The effective management of mobile data and related costs in Africa is about to receive a major shakedown – that's if Google alumni Stephen Newton's strategy pans out.
Newton was recently appointed as CEO of biNu, the company behind the #datafree platform and the Moya Messenger app.
This technology is based on the reverse billing model that enables the owner of a website to pay for the data used to access their site rather than the cost being borne by the mobile phone user.
This #datafree app is positioned as an alternative to WhatsApp enabling users to send messages without using any data.
According to Newton Moya currently has over 700,000 monthly active users in South Africa.
"This is a win-win because it effectively zero rates the organisation's digital touchpoints for the consumer," he says.
According to biNU, "As well as frustrating consumers, expensive data is also affecting the ability of brands, companies, governments and NGOs to reach citizens, customers, prospects and employees through their mobiles."
The company references a 2018 report by the Alliance for Affordable Internet (A4AI) which found that around the world over two billion people live in a country where the cost of 1GB of mobile data exceeds the affordability threshold of 2% or less of average income, and in low-and middle-income countries, where 1GB of data costs over 5% of what people earn in a month.
These scenarios are what Newton and biNu aim to address, but the business model is dependent on the buy-in of MNOs.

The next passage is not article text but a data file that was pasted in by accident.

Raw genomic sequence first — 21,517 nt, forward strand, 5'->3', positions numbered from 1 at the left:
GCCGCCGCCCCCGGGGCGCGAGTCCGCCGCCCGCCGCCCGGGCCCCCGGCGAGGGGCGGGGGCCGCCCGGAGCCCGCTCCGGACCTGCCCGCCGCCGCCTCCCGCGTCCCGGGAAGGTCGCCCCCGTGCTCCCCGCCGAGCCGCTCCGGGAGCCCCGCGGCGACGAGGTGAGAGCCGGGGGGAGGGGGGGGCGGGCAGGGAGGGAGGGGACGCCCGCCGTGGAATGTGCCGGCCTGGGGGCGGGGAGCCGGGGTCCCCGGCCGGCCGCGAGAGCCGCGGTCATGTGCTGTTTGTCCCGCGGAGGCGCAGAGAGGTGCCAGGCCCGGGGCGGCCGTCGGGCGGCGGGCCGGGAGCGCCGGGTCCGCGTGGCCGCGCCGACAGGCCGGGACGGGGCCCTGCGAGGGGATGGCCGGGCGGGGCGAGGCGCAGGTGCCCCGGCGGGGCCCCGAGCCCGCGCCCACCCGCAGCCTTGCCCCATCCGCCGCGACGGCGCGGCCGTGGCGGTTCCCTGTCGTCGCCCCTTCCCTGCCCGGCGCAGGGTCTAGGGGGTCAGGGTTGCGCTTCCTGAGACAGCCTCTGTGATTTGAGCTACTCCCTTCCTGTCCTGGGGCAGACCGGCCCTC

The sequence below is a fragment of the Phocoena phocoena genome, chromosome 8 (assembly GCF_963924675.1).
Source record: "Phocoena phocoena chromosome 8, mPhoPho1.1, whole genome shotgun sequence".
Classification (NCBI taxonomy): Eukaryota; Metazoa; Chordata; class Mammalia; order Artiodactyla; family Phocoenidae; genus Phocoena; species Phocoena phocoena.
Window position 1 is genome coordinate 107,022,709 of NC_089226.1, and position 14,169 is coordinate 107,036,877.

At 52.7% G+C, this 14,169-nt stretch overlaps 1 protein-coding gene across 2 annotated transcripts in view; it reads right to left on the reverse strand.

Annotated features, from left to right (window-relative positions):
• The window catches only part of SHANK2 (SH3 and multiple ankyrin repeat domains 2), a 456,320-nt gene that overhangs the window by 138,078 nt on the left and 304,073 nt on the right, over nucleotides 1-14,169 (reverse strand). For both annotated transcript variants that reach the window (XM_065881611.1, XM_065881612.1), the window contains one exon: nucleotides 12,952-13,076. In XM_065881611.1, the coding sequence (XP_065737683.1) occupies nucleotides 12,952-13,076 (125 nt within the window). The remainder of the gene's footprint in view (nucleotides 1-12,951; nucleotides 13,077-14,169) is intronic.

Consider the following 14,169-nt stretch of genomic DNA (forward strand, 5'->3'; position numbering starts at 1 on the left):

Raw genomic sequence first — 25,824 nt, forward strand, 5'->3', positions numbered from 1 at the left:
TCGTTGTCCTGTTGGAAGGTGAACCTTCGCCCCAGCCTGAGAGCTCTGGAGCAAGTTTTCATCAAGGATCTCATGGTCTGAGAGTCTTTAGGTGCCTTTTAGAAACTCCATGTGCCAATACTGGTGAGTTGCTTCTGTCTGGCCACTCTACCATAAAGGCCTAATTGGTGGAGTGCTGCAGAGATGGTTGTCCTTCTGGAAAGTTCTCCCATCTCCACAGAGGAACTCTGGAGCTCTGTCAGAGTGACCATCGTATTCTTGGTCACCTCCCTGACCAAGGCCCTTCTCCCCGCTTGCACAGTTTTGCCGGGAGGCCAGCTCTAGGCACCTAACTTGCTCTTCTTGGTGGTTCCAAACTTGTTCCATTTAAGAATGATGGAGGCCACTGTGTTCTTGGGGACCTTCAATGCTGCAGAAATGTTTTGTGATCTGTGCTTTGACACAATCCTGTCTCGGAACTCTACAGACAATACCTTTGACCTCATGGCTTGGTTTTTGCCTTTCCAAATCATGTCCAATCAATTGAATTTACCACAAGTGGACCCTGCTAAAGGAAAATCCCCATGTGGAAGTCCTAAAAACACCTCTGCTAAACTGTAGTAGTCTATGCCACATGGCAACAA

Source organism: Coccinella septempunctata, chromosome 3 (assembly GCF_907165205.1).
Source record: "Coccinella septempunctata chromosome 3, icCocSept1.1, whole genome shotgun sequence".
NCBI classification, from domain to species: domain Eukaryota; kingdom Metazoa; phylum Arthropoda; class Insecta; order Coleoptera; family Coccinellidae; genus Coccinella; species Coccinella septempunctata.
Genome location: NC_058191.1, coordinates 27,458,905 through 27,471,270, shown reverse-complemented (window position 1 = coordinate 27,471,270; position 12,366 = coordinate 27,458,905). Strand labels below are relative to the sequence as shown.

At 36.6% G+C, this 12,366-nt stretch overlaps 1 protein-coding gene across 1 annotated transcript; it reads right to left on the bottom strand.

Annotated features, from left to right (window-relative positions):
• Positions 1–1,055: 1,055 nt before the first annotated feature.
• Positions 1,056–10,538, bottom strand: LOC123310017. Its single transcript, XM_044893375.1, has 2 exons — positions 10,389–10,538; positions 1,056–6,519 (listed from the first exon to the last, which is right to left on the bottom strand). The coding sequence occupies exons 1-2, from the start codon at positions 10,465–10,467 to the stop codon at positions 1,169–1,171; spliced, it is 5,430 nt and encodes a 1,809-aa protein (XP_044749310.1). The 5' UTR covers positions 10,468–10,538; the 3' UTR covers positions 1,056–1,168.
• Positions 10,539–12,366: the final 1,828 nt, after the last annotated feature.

Newton said whereas before he used to engage with MNOs and emphasise their sense of duty and goodwill to assist financially pressurised consumers, now his is advocating a fresh approach to the ecosystem in which all stakeholders – including MNOs – will benefit.
"Our reverse billing approach is both the least and the most disruptive for MNOs, organisations and their brands and consumers. Once MNOs understand our reverse billing model they like it because we present an alternative additional revenue source. Companies and brands are only asked to shift allocated marketing/customer acquisition and or communication spend and include #datafree in their plans," Newton adds.
He believes the mobile consumer is the biggest winner "as they can now engage with the online touchpoints of companies and brands without worrying about their data balances. If you have zero air time, if it's a zero rated website or application, you can still access the platform. I think that's a very solid proposition that can be easily by tested most people in Africa and other emerging markets."